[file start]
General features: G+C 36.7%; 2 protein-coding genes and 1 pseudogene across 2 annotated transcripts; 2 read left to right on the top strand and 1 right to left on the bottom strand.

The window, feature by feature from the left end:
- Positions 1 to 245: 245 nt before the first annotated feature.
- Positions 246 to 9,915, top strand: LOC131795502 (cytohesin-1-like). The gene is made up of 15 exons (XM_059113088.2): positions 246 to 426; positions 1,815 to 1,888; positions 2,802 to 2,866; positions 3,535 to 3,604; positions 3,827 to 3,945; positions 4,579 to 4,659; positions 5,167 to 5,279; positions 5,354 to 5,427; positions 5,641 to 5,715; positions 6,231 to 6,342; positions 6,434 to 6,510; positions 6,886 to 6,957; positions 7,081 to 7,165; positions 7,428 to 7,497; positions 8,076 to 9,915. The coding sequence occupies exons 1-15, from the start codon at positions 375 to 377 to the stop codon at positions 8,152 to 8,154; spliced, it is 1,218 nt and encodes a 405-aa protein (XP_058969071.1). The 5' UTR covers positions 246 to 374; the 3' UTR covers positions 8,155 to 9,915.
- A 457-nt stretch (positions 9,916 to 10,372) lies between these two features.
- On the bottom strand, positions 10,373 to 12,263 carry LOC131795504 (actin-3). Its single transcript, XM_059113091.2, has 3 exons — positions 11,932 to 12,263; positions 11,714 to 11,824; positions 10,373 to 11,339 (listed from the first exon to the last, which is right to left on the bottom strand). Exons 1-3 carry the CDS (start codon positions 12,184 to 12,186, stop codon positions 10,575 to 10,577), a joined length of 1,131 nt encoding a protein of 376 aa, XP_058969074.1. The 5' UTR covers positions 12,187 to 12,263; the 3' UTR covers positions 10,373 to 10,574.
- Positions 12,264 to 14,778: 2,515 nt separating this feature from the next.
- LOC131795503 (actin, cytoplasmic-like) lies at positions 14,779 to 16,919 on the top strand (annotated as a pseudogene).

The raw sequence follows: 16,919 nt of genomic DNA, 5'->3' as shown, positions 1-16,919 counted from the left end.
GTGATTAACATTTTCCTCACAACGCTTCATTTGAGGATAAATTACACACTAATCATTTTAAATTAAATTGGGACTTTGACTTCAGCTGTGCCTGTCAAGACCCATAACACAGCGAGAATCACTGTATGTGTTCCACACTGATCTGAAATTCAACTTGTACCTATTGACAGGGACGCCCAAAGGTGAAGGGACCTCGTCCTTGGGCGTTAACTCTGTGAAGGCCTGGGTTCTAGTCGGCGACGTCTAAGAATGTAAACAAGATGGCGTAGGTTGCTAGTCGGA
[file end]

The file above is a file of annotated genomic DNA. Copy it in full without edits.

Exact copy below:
General features: G+C 36.7%; 2 protein-coding genes and 1 pseudogene across 2 annotated transcripts; 2 read left to right on the top strand and 1 right to left on the bottom strand.

The window, feature by feature from the left end:
- Positions 1 to 245: 245 nt before the first annotated feature.
- Positions 246 to 9,915, top strand: LOC131795502 (cytohesin-1-like). The gene is made up of 15 exons (XM_059113088.2): positions 246 to 426; positions 1,815 to 1,888; positions 2,802 to 2,866; positions 3,535 to 3,604; positions 3,827 to 3,945; positions 4,579 to 4,659; positions 5,167 to 5,279; positions 5,354 to 5,427; positions 5,641 to 5,715; positions 6,231 to 6,342; positions 6,434 to 6,510; positions 6,886 to 6,957; positions 7,081 to 7,165; positions 7,428 to 7,497; positions 8,076 to 9,915. The coding sequence occupies exons 1-15, from the start codon at positions 375 to 377 to the stop codon at positions 8,152 to 8,154; spliced, it is 1,218 nt and encodes a 405-aa protein (XP_058969071.1). The 5' UTR covers positions 246 to 374; the 3' UTR covers positions 8,155 to 9,915.
- A 457-nt stretch (positions 9,916 to 10,372) lies between these two features.
- On the bottom strand, positions 10,373 to 12,263 carry LOC131795504 (actin-3). Its single transcript, XM_059113091.2, has 3 exons — positions 11,932 to 12,263; positions 11,714 to 11,824; positions 10,373 to 11,339 (listed from the first exon to the last, which is right to left on the bottom strand). Exons 1-3 carry the CDS (start codon positions 12,184 to 12,186, stop codon positions 10,575 to 10,577), a joined length of 1,131 nt encoding a protein of 376 aa, XP_058969074.1. The 5' UTR covers positions 12,187 to 12,263; the 3' UTR covers positions 10,373 to 10,574.
- Positions 12,264 to 14,778: 2,515 nt separating this feature from the next.
- LOC131795503 (actin, cytoplasmic-like) lies at positions 14,779 to 16,919 on the top strand (annotated as a pseudogene).

The raw sequence follows: 16,919 nt of genomic DNA, 5'->3' as shown, positions 1-16,919 counted from the left end.
GTGATTAACATTTTCCTCACAACGCTTCATTTGAGGATAAATTACACACTAATCATTTTAAATTAAATTGGGACTTTGACTTCAGCTGTGCCTGTCAAGACCCATAACACAGCGAGAATCACTGTATGTGTTCCACACTGATCTGAAATTCAACTTGTACCTATTGACAGGGACGCCCAAAGGTGAAGGGACCTCGTCCTTGGGCGTTAACTCTGTGAAGGCCTGGGTTCTAGTCGGCGACGTCTAAGAATGTAAACAAGATGGCGTAGGTTGCTAGTCGGA